Karyn Meyerhoff is a mom of two in Northeast Indiana where she lives, writes, and babyproofs on a daily basis.

Baby Proofing 101

Thursday, January 30th, 2014
Always keep your purse out of reach!

Always keep your purse out of reach!

As a first-time mom, I was showered with many gifts, including some baby proofing items. I put them in the back of the closet since I thought there was plenty of time before I would need to use them. But the day your baby discovers the outlet, learns how to open the drawer, goes fishing in the toilet, or opens your kitchen cabinet will come before you know it, and by then it’s too late.

The only baby proofing I did early was put outlet plug covers in all the outlets in my house–one package did not go very far. I had to load my baby up to go buy more. These were a great investment for me as both of my kids are drawn to electrical outlets.

Before I knew it my first was in my kitchen opening drawers and cabinets. I had not installed child locks on these yet, so I had a mess on my hands. Thankfully I had already moved all sharp or dangerous utensils out of reach and made sure all household cleaners or chemicals were in a safe place. I like the cabinet locks for doors that have knobs; we use one of these on our fireplace and even I can’t get it open. Unfortunately, the cabinet locks that we used for our kitchen cabinets did not work that well. They slowed her down, but eventually she was able to still get into the cabinets by pulling the door or drawer hard. I then designated an area just for kid stuff that she can play in while in the kitchen–this has helped keep her out of other areas.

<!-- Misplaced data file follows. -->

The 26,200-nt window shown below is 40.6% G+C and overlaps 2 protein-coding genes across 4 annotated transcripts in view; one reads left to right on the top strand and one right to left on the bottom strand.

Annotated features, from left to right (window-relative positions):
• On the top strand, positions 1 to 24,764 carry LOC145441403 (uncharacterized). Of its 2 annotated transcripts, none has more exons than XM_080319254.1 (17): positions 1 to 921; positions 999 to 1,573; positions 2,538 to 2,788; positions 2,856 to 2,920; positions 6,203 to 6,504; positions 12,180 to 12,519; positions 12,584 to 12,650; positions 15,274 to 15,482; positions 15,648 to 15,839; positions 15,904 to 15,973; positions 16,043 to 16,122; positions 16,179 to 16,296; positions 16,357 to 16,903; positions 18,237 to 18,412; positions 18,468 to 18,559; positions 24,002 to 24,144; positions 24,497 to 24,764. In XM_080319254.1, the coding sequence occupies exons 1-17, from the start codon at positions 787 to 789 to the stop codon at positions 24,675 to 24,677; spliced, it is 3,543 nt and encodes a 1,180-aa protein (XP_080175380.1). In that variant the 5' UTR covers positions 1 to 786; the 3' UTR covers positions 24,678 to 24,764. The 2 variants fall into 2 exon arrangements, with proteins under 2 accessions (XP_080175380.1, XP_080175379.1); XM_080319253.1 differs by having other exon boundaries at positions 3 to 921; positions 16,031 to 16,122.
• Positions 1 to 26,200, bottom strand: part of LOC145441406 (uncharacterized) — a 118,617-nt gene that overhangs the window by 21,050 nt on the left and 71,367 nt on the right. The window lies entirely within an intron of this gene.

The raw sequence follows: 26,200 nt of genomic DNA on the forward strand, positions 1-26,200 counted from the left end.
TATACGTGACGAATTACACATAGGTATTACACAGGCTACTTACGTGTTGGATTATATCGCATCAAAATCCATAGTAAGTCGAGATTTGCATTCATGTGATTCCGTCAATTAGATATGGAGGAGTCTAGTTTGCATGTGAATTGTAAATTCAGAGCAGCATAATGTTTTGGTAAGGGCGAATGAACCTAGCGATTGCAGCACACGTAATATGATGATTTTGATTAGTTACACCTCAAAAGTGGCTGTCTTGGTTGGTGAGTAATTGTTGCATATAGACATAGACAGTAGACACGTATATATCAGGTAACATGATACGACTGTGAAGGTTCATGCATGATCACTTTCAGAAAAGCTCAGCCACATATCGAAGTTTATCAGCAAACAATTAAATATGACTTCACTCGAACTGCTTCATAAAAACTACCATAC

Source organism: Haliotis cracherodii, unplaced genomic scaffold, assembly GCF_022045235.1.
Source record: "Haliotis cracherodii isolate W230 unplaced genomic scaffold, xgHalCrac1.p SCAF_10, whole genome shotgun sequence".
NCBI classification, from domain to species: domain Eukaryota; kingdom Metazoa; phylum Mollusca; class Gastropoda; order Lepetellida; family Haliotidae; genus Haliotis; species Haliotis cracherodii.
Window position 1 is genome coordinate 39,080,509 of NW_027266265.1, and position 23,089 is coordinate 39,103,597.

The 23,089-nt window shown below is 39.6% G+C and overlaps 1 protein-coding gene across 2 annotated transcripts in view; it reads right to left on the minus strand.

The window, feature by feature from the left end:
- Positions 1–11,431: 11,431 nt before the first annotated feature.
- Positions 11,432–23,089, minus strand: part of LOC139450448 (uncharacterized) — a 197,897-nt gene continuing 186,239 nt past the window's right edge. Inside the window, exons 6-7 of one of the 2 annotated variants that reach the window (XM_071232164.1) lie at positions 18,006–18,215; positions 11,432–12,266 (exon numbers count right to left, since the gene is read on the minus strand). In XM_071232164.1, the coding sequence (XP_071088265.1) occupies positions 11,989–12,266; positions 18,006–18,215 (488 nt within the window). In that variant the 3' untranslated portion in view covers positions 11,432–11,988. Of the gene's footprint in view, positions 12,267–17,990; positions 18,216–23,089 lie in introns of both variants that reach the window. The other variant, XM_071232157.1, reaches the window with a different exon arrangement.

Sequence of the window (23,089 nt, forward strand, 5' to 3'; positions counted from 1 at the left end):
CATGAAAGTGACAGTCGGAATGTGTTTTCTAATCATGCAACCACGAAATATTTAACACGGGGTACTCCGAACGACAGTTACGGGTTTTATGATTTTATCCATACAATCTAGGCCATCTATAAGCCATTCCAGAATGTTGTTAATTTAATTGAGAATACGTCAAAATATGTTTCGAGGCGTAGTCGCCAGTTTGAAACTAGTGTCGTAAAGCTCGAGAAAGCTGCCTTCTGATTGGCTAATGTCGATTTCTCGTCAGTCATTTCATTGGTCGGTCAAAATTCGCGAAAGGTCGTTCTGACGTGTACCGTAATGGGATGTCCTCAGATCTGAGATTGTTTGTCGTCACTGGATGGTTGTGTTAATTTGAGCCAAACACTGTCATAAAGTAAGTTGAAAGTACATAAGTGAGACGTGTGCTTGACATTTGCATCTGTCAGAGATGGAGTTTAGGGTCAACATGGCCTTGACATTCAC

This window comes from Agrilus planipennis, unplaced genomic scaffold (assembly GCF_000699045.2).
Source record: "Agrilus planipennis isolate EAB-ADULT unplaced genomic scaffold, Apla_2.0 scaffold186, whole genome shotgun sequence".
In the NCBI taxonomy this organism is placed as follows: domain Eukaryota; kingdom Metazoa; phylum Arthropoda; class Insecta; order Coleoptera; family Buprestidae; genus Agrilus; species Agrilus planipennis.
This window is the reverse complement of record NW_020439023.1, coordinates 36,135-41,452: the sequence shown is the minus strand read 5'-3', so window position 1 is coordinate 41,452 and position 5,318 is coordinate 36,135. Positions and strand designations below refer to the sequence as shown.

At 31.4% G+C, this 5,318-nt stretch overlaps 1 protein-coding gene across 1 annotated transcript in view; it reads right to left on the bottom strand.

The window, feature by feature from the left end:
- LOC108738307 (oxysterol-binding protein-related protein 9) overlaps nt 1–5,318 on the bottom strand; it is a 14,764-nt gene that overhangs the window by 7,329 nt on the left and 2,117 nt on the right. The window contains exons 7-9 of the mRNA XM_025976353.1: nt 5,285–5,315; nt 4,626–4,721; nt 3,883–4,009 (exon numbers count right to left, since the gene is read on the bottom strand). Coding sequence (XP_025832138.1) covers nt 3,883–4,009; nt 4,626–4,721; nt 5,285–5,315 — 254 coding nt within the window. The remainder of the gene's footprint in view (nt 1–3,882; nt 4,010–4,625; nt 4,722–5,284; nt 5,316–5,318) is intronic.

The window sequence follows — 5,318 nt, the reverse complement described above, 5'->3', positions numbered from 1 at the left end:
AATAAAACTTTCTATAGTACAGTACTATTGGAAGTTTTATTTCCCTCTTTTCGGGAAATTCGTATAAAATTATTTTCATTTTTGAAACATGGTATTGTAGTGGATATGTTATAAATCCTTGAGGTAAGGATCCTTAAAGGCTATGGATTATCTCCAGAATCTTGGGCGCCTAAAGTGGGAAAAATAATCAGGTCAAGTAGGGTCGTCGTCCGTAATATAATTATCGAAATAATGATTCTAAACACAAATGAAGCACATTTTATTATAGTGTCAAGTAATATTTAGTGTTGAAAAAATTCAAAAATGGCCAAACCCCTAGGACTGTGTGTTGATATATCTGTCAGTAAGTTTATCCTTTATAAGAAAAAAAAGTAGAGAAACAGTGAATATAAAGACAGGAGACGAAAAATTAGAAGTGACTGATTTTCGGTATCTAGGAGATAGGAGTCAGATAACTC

Both of my kids have been curious about the toilet. I have always been scared of them falling in or disgusted of the thought of them playing in the toilet. Thankfully, all of our toilets are in separate rooms so I am able to shut the door to keep them out. This has proven to be more difficult with my second as my first sometimes forgets to shut the door. They also make toilet locks if you are not able to keep a door shut.

Some additional baby proofing tips:

  • Secure the plastic ends on doorstoppers with superglue
  • Keep your purse out of reach
  • Clear all surfaces at or below chest level
  • Use hotel-style chain locks up high once your toddler learns how to open doors
  • Use slip-proof mats under rugs
  • A cloth diaper over the top of a door can prevent baby from getting fingers pinched in a door
  • Research your houseplants and learn which ones aren’t safe

Baby proof early! Most baby proofing items can be found at a grocery store, discount store, or online.

Kristen Beggs is a cloth-diapering mom of two that lives in Midland, TX.

The YES Environment!

Monday, February 27th, 2012

Part of our YES environment for active boys includes an indoor swing and mini climbing wall

When my first son was just a few months old, I got the best piece of parenting advice to date. A friend of mine suggested to “always have an emergency sucker in my purse”. Even though she was half joking (and I am kind of embarrassed to admit) this has been an effective parenting tool that has saved us all, myself included, from complete meltdown more than once.